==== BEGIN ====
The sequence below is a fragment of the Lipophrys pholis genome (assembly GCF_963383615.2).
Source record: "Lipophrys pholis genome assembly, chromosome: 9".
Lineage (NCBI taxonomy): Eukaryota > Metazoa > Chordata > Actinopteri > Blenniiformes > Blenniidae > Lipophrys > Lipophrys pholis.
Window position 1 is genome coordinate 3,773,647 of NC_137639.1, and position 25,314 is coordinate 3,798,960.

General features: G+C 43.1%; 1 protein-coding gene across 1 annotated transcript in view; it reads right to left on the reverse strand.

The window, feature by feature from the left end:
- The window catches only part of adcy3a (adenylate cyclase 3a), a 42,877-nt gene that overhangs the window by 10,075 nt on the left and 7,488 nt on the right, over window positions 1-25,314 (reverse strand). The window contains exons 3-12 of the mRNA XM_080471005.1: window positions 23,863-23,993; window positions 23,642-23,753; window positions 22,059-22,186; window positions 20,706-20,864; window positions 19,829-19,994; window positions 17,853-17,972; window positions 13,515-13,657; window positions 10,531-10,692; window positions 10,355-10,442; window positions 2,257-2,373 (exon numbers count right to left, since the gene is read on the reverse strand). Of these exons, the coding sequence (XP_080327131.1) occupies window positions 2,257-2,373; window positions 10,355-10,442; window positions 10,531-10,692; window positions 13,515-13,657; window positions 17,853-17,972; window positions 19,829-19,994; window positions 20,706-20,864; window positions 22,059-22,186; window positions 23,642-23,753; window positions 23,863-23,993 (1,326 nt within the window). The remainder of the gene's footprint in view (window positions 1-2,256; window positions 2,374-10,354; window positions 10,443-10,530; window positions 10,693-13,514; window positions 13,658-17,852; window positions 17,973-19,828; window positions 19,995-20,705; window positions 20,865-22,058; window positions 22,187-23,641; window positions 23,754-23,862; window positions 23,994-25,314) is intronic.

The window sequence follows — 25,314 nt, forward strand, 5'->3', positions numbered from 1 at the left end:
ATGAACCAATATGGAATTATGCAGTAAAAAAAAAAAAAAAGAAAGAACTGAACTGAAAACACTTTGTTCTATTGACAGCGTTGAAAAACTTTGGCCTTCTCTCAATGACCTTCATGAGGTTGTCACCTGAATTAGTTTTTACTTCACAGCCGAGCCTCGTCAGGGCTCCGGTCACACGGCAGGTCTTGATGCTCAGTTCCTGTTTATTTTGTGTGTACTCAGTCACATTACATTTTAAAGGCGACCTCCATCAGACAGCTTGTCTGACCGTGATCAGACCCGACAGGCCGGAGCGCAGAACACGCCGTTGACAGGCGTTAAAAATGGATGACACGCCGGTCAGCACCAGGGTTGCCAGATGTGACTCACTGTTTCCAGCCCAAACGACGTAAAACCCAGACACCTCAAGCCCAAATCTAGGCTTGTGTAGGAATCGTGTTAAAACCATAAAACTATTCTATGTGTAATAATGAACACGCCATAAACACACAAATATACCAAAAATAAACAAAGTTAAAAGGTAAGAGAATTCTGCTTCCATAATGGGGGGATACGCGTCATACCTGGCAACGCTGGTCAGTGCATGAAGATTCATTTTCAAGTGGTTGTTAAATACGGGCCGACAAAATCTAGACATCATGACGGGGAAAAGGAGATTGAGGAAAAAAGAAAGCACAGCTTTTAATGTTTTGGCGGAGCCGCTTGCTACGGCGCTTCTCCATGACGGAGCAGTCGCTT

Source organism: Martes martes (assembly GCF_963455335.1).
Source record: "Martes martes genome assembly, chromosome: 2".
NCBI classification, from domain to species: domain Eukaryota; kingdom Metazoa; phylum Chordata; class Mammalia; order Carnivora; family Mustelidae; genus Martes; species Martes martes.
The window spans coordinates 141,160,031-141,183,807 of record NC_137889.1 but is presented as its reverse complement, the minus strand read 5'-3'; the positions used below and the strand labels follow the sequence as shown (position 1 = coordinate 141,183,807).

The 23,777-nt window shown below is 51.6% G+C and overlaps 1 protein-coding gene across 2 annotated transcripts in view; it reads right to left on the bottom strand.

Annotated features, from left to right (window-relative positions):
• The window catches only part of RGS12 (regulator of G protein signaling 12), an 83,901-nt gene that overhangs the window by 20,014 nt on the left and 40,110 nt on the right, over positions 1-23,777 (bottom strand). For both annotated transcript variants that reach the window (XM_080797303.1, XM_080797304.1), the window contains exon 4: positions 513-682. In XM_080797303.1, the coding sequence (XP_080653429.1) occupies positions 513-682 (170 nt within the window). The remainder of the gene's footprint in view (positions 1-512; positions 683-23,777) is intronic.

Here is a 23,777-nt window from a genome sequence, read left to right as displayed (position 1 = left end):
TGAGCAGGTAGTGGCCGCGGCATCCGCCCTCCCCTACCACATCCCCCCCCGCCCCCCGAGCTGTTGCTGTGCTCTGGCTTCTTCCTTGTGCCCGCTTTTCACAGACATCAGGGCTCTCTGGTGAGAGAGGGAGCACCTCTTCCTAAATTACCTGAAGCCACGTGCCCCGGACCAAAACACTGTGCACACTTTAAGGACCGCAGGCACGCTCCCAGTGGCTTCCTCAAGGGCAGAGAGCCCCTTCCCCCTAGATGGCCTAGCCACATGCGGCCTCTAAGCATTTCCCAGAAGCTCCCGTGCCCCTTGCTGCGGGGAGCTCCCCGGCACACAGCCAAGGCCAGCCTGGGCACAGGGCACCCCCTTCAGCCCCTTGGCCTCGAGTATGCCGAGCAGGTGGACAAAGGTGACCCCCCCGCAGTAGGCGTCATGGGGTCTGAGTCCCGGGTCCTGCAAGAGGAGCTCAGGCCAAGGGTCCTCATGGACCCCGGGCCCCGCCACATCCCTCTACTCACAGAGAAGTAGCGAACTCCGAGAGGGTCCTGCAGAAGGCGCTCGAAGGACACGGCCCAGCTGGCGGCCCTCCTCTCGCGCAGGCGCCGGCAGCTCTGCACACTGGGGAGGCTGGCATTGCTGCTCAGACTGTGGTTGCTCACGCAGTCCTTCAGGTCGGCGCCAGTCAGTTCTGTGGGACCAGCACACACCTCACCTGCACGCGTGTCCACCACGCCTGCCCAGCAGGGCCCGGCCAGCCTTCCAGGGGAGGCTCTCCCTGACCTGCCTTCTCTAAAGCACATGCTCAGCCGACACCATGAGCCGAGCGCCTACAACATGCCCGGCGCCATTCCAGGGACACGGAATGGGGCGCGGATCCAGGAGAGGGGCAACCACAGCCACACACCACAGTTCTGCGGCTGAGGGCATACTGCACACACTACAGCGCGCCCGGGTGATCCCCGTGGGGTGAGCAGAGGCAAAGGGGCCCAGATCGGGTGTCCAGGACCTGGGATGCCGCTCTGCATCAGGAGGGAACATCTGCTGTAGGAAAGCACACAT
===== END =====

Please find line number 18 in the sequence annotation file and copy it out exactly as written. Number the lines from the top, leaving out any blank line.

TGAGCAGGTAGTGGCCGCGGCATCCGCCCTCCCCTACCACATCCCCCCCCGCCCCCCGAGCTGTTGCTGTGCTCTGGCTTCTTCCTTGTGCCCGCTTTTCACAGACATCAGGGCTCTCTGGTGAGAGAGGGAGCACCTCTTCCTAAATTACCTGAAGCCACGTGCCCCGGACCAAAACACTGTGCACACTTTAAGGACCGCAGGCACGCTCCCAGTGGCTTCCTCAAGGGCAGAGAGCCCCTTCCCCCTAGATGGCCTAGCCACATGCGGCCTCTAAGCATTTCCCAGAAGCTCCCGTGCCCCTTGCTGCGGGGAGCTCCCCGGCACACAGCCAAGGCCAGCCTGGGCACAGGGCACCCCCTTCAGCCCCTTGGCCTCGAGTATGCCGAGCAGGTGGACAAAGGTGACCCCCCCGCAGTAGGCGTCATGGGGTCTGAGTCCCGGGTCCTGCAAGAGGAGCTCAGGCCAAGGGTCCTCATGGACCCCGGGCCCCGCCACATCCCTCTACTCACAGAGAAGTAGCGAACTCCGAGAGGGTCCTGCAGAAGGCGCTCGAAGGACACGGCCCAGCTGGCGGCCCTCCTCTCGCGCAGGCGCCGGCAGCTCTGCACACTGGGGAGGCTGGCATTGCTGCTCAGACTGTGGTTGCTCACGCAGTCCTTCAGGTCGGCGCCAGTCAGTTCTGTGGGACCAGCACACACCTCACCTGCACGCGTGTCCACCACGCCTGCCCAGCAGGGCCCGGCCAGCCTTCCAGGGGAGGCTCTCCCTGACCTGCCTTCTCTAAAGCACATGCTCAGCCGACACCATGAGCCGAGCGCCTACAACATGCCCGGCGCCATTCCAGGGACACGGAATGGGGCGCGGATCCAGGAGAGGGGCAACCACAGCCACACACCACAGTTCTGCGGCTGAGGGCATACTGCACACACTACAGCGCGCCCGGGTGATCCCCGTGGGGTGAGCAGAGGCAAAGGGGCCCAGATCGGGTGTCCAGGACCTGGGATGCCGCTCTGCATCAGGAGGGAACATCTGCTGTAGGAAAGCACACAT